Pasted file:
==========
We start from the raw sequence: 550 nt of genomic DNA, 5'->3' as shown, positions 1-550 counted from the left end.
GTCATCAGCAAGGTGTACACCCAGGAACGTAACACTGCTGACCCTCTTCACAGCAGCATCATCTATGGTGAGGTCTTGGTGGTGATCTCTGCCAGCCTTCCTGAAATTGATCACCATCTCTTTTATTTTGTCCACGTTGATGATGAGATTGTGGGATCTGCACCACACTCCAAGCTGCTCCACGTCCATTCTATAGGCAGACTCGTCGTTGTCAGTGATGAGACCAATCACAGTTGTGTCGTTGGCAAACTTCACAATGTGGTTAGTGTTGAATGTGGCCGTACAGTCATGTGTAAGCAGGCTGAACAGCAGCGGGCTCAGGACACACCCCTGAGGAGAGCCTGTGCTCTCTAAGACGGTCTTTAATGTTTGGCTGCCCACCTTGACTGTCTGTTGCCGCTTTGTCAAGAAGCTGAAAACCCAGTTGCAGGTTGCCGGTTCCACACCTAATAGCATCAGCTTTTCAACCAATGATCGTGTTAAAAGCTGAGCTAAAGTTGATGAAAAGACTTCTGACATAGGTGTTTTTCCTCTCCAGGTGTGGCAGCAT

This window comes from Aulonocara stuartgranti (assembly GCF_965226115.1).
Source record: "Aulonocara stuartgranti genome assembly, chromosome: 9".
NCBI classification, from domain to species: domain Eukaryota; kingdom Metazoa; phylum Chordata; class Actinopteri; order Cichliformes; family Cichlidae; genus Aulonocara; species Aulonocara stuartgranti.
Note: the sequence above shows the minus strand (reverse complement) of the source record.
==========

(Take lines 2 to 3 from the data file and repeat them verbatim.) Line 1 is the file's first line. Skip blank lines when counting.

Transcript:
GTCATCAGCAAGGTGTACACCCAGGAACGTAACACTGCTGACCCTCTTCACAGCAGCATCATCTATGGTGAGGTCTTGGTGGTGATCTCTGCCAGCCTTCCTGAAATTGATCACCATCTCTTTTATTTTGTCCACGTTGATGATGAGATTGTGGGATCTGCACCACACTCCAAGCTGCTCCACGTCCATTCTATAGGCAGACTCGTCGTTGTCAGTGATGAGACCAATCACAGTTGTGTCGTTGGCAAACTTCACAATGTGGTTAGTGTTGAATGTGGCCGTACAGTCATGTGTAAGCAGGCTGAACAGCAGCGGGCTCAGGACACACCCCTGAGGAGAGCCTGTGCTCTCTAAGACGGTCTTTAATGTTTGGCTGCCCACCTTGACTGTCTGTTGCCGCTTTGTCAAGAAGCTGAAAACCCAGTTGCAGGTTGCCGGTTCCACACCTAATAGCATCAGCTTTTCAACCAATGATCGTGTTAAAAGCTGAGCTAAAGTTGATGAAAAGACTTCTGACATAGGTGTTTTTCCTCTCCAGGTGTGGCAGCAT

This window comes from Aulonocara stuartgranti (assembly GCF_965226115.1).